April 10, 2013

NPM 2013 - J is for Justice

Today, a few poems by Donald Justice, whose book, New and Selected Poems, I really enjoyed a couple years ago. (This book is from 1995. There is another more recent book, Collected Poems, that my local public library does not have and I have not read it.) I had blogged about one of the poems in that book back then.

In addition to being a great poet, he is also renowned as a great teacher, being associated with the famed Iowa Writers’ Workshop for many years.

Here, then, are five poems by him.

by Donald Justice
Childhood, once vast with terrors and surprises,
Is fading to a landscape deep with distance—
And always the sad piano in the distance,

Faintly in the distance, a ghostly tinkling
(O indecipherable blurred harmonies)
Or some far horn repeating over water
Its high lost note, cut loose from all harmonies.
At such times, wakeful, a child will dream the world,
And this is the world we run to from the world.

Bus Stop
by Donald Justice
Lights are burning
In quiet rooms
Where lives go on
Resembling ours.

The quiet lives
That follow us—
These lives we lead
But do not own—

Stand in the rain
So quietly
When we are gone,
So quietly …


The Thin Man
by Donald Justice

I indulge myself
In rich refusals.
Nothing suffices.

I hone myself to
This edge. Asleep, I
Am a horizon.


by Donald Justice
It’s snowing this afternoon and there are no flowers.
There is only this sound of falling, quiet and remote,
Like the memory of scales descending the white keys
Of a childhood piano—outside the window, palms!
And the heavy head of the cereus, inclining,
Soon to let down its white or yellow-white.

Now, only these poor snow-flowers in a heap,
Like the memory of a white dress cast down …
So much has fallen.
And I, who have listened for a step
All afternoon, hear it now, but already falling away,
Already in memory. And the terrible scales descending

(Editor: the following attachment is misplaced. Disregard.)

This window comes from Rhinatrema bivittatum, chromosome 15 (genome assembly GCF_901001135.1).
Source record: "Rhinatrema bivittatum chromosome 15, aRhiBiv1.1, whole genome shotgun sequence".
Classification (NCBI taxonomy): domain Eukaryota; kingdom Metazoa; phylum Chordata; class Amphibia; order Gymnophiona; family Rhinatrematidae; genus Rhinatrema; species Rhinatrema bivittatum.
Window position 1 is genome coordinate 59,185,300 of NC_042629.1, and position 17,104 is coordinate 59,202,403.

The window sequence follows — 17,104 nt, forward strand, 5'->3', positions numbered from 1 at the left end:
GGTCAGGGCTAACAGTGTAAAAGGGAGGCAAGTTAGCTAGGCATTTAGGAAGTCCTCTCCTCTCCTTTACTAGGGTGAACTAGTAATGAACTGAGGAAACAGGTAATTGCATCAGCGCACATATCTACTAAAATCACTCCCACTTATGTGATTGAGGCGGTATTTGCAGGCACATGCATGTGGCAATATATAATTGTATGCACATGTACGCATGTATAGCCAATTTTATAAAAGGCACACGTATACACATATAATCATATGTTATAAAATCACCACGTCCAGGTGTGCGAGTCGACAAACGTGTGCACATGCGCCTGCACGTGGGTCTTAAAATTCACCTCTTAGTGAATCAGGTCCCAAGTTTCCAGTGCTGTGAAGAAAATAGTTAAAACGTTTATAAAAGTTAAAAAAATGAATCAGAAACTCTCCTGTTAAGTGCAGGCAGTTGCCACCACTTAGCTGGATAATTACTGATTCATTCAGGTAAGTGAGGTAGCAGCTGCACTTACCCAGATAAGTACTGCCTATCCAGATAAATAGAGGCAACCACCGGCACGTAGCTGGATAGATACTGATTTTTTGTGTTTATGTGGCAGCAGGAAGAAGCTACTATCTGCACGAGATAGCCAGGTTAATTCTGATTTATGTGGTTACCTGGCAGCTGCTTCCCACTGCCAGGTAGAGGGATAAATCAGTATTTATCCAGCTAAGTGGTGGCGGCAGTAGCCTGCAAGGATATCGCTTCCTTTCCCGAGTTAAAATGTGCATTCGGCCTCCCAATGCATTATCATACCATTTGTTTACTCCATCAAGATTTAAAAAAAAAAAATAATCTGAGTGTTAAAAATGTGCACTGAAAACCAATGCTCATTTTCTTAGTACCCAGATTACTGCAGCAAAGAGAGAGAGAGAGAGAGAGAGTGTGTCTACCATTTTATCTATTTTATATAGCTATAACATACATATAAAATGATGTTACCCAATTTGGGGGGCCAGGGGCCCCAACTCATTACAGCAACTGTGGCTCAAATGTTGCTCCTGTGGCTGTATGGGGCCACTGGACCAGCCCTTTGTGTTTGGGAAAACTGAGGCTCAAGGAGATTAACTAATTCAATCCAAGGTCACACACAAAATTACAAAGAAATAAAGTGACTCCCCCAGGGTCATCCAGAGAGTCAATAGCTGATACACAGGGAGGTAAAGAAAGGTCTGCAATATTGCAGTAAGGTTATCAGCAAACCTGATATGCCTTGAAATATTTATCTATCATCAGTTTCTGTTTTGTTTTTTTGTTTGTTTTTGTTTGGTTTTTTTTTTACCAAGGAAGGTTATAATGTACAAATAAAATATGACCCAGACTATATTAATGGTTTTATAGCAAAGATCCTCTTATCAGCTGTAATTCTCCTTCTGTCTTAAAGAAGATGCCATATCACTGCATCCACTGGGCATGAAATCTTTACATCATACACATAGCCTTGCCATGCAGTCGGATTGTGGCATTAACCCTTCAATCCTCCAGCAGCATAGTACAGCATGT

On the silent piano; the snow; and the absent flowers abounding.


And last but not least, my favorite Justice poem - read first when I was just shy of my fortieth birthday.  The first four lines got etched into my mind!

Men Turning Forty
by Donald Justice

Men at forty
Learn to close softly
The doors to rooms they will not be
Coming back to.

At rest on a stair landing,
They feel it
Moving beneath them now like the deck of a ship,
Though the swell is gentle.

And deep in mirrors
They rediscover
The face of the boy as he practices tying
His father's tie there in secret

And the face of that father,
Still warm with the mystery of lather.
They are more fathers than sons themselves now.
Something is filling them, something

That is like the twilight sound
Of the crickets, immense,
Filling the woods at the foot of the slope
Behind their mortgaged houses.


That's already more poems than I want to share in each post here. But there's more at this site, if you are interested. (I am hesitant to add so many poems by one poet here for copyright reasons. I share 1-3 poems usually - at most 5, like today - as I think it should suffice as an introduction to the poet's work and if you like it, it should inveigle you to go buy their books or at least get their books from your local library to read.

No comments:

Not one more refugee death, by Emmy Pérez

And just like that, my #NPM2018 celebrations end with  a poem  today by Emmy Pérez. Not one more refugee death by Emmy Pérez A r...